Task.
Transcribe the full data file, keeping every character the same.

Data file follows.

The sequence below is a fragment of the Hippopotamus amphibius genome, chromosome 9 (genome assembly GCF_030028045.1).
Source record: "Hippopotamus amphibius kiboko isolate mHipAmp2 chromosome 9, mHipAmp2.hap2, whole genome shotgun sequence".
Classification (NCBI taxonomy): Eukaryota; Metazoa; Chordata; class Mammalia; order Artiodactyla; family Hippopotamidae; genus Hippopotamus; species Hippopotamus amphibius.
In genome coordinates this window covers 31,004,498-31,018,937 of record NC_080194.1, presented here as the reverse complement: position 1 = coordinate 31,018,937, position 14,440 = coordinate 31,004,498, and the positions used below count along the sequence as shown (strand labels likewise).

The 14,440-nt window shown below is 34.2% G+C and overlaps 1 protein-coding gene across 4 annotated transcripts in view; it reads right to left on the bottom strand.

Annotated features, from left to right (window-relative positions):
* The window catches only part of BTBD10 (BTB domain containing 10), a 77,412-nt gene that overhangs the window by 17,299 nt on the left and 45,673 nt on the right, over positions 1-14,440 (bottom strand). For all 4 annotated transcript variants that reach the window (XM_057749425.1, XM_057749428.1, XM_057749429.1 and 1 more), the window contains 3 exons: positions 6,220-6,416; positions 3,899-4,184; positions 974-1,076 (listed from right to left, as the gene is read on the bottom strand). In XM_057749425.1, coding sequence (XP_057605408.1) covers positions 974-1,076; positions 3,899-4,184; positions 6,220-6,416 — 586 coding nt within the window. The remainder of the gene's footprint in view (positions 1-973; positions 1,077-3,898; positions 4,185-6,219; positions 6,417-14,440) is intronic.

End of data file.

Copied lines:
The sequence below is a fragment of the Hippopotamus amphibius genome, chromosome 9 (genome assembly GCF_030028045.1).
Source record: "Hippopotamus amphibius kiboko isolate mHipAmp2 chromosome 9, mHipAmp2.hap2, whole genome shotgun sequence".
Classification (NCBI taxonomy): Eukaryota; Metazoa; Chordata; class Mammalia; order Artiodactyla; family Hippopotamidae; genus Hippopotamus; species Hippopotamus amphibius.
In genome coordinates this window covers 31,004,498-31,018,937 of record NC_080194.1, presented here as the reverse complement: position 1 = coordinate 31,018,937, position 14,440 = coordinate 31,004,498, and the positions used below count along the sequence as shown (strand labels likewise).

The 14,440-nt window shown below is 34.2% G+C and overlaps 1 protein-coding gene across 4 annotated transcripts in view; it reads right to left on the bottom strand.

Annotated features, from left to right (window-relative positions):
* The window catches only part of BTBD10 (BTB domain containing 10), a 77,412-nt gene that overhangs the window by 17,299 nt on the left and 45,673 nt on the right, over positions 1-14,440 (bottom strand). For all 4 annotated transcript variants that reach the window (XM_057749425.1, XM_057749428.1, XM_057749429.1 and 1 more), the window contains 3 exons: positions 6,220-6,416; positions 3,899-4,184; positions 974-1,076 (listed from right to left, as the gene is read on the bottom strand). In XM_057749425.1, coding sequence (XP_057605408.1) covers positions 974-1,076; positions 3,899-4,184; positions 6,220-6,416 — 586 coding nt within the window. The remainder of the gene's footprint in view (positions 1-973; positions 1,077-3,898; positions 4,185-6,219; positions 6,417-14,440) is intronic.